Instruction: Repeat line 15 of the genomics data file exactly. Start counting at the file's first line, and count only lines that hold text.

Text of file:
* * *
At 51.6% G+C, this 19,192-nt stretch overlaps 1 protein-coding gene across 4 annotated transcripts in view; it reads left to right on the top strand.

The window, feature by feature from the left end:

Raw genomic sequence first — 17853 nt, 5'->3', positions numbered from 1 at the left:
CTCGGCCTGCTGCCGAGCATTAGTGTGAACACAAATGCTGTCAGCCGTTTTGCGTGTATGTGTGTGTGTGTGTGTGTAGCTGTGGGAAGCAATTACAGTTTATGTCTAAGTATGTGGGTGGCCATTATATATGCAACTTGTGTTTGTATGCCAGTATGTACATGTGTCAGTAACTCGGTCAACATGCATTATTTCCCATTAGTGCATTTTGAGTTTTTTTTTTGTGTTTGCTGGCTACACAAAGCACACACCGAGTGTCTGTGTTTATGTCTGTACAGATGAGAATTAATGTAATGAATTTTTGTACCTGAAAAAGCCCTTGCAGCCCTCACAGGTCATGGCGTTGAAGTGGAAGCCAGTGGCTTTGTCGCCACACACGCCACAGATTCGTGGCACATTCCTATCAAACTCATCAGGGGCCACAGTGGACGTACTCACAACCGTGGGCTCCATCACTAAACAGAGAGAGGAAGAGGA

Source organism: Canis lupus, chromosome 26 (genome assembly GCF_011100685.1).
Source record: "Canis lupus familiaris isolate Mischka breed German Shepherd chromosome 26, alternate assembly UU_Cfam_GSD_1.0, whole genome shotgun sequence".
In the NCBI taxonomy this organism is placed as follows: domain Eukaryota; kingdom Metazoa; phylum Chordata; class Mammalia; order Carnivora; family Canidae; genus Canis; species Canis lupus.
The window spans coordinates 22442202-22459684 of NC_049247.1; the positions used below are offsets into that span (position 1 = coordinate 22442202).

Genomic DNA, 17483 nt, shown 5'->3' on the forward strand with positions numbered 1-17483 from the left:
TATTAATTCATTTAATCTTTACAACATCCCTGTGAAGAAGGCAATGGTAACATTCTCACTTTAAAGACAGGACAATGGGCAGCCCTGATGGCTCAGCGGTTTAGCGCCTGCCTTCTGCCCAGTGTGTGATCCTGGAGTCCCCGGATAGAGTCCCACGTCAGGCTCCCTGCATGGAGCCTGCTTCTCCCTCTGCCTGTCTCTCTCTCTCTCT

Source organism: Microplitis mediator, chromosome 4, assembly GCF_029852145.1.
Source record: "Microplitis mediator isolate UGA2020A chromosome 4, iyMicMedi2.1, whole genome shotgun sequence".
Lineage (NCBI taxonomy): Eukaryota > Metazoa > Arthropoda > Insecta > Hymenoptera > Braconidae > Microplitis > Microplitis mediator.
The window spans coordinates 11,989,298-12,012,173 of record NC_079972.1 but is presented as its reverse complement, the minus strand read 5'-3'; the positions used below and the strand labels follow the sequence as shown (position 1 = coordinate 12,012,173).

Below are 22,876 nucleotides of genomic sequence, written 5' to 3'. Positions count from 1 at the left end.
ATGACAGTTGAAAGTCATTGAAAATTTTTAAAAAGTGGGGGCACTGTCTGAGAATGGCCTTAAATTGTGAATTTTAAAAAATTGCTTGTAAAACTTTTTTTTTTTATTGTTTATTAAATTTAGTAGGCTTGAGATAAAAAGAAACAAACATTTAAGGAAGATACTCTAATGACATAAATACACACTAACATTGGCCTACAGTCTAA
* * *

Below are 22,876 nucleotides of genomic sequence, written 5' to 3'. Positions count from 1 at the left end.